Chinese hackers wake up to malware riches

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Chinese hackers wake up to malware riches

Chinese hackers evolve from copycats into malware authors.

Security researchers are noticing an increase in malware originating from China, which is adding to the challenge of investigating online pests.

"The last 3-4 months there has been a slow increase in Chinese malware. It used to be the odd file every now and then. Now it's almost every day," Chris Boyd, director of malware research with security vendor Facetime Communications said.

The region of Southeast Asia traditionally has been a hotbed of password stealers that go after login names and passwords for online games such as World of Warcraft. Criminals in those cases are after virtual currencies and goods that they then sell on auction websites.

The increase that Boyd is witnessing signals a larger trend where Chinese criminals are developing their own file downloaders and rootkits. Such pests can be used to control botnets, install adware and evade detection by security software. Just like in other parts of the world, money is the big driver behind this.

"They are starting to realise that you can make silly amounts of money from installing malware," said Boyd.

Roger Thompson, chief technology officer with Exploit Prevention Labs, shared Boyd's observations. He saw Chinese malware activities increase last January, when what is believed to be group of Chinese attackers hacked into the Superbowl website. The same group has been linked to a series of other online attacks.

"I always thought that the face of the new generation of hackers would be Chinese. There is just so many of them, and they are an emerging technology power." Thompson said.

Chinese malware writers use essentially the same principles as their colleagues in other parts of the world. They copy exploits that other attackers have found. And in the constant battle against security software, malware code is encrypted and downloaders constantly switch the malware files that they fetch.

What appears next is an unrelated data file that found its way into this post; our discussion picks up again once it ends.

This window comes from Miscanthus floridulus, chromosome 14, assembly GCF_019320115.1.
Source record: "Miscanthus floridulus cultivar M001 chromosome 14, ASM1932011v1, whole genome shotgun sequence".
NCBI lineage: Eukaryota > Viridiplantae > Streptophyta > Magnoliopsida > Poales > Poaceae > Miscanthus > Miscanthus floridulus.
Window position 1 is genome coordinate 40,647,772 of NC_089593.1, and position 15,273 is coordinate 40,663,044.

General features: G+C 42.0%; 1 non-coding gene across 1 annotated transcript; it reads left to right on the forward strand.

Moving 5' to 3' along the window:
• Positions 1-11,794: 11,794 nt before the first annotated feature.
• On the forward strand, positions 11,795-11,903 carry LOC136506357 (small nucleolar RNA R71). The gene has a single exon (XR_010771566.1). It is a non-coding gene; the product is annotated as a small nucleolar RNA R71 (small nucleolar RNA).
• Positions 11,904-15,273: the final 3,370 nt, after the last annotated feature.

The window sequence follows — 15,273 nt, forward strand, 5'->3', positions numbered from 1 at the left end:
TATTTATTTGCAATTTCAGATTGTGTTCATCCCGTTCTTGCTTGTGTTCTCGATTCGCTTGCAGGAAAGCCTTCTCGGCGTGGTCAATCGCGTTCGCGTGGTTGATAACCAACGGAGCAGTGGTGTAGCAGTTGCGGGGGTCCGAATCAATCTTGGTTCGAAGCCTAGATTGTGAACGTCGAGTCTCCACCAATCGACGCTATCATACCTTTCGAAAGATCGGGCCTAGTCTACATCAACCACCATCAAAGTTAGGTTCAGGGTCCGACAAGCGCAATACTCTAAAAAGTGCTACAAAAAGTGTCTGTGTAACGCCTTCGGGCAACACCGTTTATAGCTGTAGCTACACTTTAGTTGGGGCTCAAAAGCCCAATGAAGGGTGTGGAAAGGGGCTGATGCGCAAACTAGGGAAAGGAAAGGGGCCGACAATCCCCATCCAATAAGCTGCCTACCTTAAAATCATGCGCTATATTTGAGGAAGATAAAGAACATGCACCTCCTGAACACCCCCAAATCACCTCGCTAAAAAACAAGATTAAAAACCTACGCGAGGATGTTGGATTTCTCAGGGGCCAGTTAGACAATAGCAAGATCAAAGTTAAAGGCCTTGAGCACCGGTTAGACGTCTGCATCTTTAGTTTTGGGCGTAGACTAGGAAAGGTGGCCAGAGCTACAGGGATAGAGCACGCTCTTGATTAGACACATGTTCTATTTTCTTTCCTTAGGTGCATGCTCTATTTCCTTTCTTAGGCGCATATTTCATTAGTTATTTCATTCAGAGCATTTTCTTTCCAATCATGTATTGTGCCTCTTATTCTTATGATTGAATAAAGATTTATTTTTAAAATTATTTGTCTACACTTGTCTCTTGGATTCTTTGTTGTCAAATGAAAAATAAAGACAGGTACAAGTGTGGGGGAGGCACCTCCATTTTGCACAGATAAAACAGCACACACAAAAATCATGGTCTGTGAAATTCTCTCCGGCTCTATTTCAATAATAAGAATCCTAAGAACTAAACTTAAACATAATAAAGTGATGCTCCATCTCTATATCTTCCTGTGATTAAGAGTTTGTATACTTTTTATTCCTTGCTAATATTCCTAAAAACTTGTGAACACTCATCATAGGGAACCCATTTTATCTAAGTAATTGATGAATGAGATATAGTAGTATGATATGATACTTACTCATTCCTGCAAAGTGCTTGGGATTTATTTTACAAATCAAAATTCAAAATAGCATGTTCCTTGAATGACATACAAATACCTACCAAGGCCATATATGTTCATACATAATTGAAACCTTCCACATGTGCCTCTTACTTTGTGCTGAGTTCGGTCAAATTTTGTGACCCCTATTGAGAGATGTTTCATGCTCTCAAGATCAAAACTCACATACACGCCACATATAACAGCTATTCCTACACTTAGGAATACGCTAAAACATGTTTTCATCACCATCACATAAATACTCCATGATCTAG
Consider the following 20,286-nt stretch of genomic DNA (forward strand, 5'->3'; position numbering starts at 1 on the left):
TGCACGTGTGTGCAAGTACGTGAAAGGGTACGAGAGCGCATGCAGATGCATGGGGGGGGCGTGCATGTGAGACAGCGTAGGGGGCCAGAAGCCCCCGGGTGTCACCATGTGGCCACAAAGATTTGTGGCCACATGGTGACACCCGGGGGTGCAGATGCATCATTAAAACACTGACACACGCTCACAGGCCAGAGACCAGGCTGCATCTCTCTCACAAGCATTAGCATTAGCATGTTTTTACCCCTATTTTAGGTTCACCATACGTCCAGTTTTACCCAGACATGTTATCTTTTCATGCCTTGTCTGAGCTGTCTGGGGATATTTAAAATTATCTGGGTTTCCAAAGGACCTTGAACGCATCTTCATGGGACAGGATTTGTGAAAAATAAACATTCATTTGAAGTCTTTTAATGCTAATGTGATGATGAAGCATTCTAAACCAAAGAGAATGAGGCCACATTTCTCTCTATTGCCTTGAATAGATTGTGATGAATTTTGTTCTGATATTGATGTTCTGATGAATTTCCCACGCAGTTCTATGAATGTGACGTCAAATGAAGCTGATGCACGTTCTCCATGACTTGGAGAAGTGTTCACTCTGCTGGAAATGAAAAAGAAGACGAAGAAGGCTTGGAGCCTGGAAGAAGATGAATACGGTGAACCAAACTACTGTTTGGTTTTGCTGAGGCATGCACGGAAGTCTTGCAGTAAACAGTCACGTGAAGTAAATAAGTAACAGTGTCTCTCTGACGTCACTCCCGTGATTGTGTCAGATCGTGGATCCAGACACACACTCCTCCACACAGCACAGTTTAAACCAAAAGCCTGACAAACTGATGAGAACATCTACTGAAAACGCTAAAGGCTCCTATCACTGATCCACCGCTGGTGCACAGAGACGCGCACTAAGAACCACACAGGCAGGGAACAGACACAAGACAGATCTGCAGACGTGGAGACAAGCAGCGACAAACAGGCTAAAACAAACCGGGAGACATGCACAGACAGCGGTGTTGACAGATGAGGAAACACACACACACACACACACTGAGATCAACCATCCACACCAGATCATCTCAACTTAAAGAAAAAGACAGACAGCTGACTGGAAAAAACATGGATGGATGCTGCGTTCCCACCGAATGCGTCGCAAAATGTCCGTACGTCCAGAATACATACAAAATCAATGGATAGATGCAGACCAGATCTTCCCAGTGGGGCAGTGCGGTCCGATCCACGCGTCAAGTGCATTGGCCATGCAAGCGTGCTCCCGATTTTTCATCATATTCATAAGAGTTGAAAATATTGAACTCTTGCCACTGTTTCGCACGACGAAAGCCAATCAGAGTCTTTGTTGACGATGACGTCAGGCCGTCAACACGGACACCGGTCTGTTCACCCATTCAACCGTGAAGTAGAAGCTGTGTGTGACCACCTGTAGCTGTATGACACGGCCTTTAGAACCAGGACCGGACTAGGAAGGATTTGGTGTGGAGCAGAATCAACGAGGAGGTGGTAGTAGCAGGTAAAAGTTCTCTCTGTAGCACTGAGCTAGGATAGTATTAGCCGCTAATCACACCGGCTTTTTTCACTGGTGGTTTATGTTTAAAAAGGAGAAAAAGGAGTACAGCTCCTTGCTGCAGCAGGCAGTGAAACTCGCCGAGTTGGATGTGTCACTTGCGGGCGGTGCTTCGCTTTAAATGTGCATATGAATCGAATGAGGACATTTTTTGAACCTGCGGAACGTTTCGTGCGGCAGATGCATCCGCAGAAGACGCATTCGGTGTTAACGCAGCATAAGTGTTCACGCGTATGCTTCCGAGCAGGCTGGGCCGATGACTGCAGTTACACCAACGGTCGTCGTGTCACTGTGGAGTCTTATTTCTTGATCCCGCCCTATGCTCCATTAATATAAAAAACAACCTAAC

"It is old technology," commented Shane Coursen, a senior technical consultant with Kaspersky Labs. "The password stealers are basically a glorified keylogger."

But Boyd is seeing more advanced malware coming out if China as well. Earlier this month he dissected a Trojan dubbed Symfly.

In addition to downloading multiple adware applications, it installed the Alexa toolbar. The tool is a legitimate application from web retailer Amazon that measures the popularity of websites. Next, the Trojan builders would open a series of websites in an apparent attempt to boost the Alexa ranking of those sites.

Local programmers also have developed rootkit technology that hides software from security software. Some of these can't be detected with current rootkit removal tools, and generally can be "completely horrendous", Boyd said in reference to the rootkit that ships with the Agent.bgg Trojan.

Chinese malware furthermore can be more difficult to dissect. Chinese websites for instance sometimes use seemingly random domain names which letter and number combinations are believed to have a symbolic significance.

Online gangs in the West often user random domain names to host malware-spreading websites. The malware is typically hidden behind seemingly legitimate content. The random domain names make it harder to determine if a legitimate website has been hacked to host malware, or is actually operated by criminals.

Most Chinese websites also forge registration information to evade local censors – even if they don't publish any controversial materials. This again makes it harder to notify the owner of a hacked website and have the malware removed.
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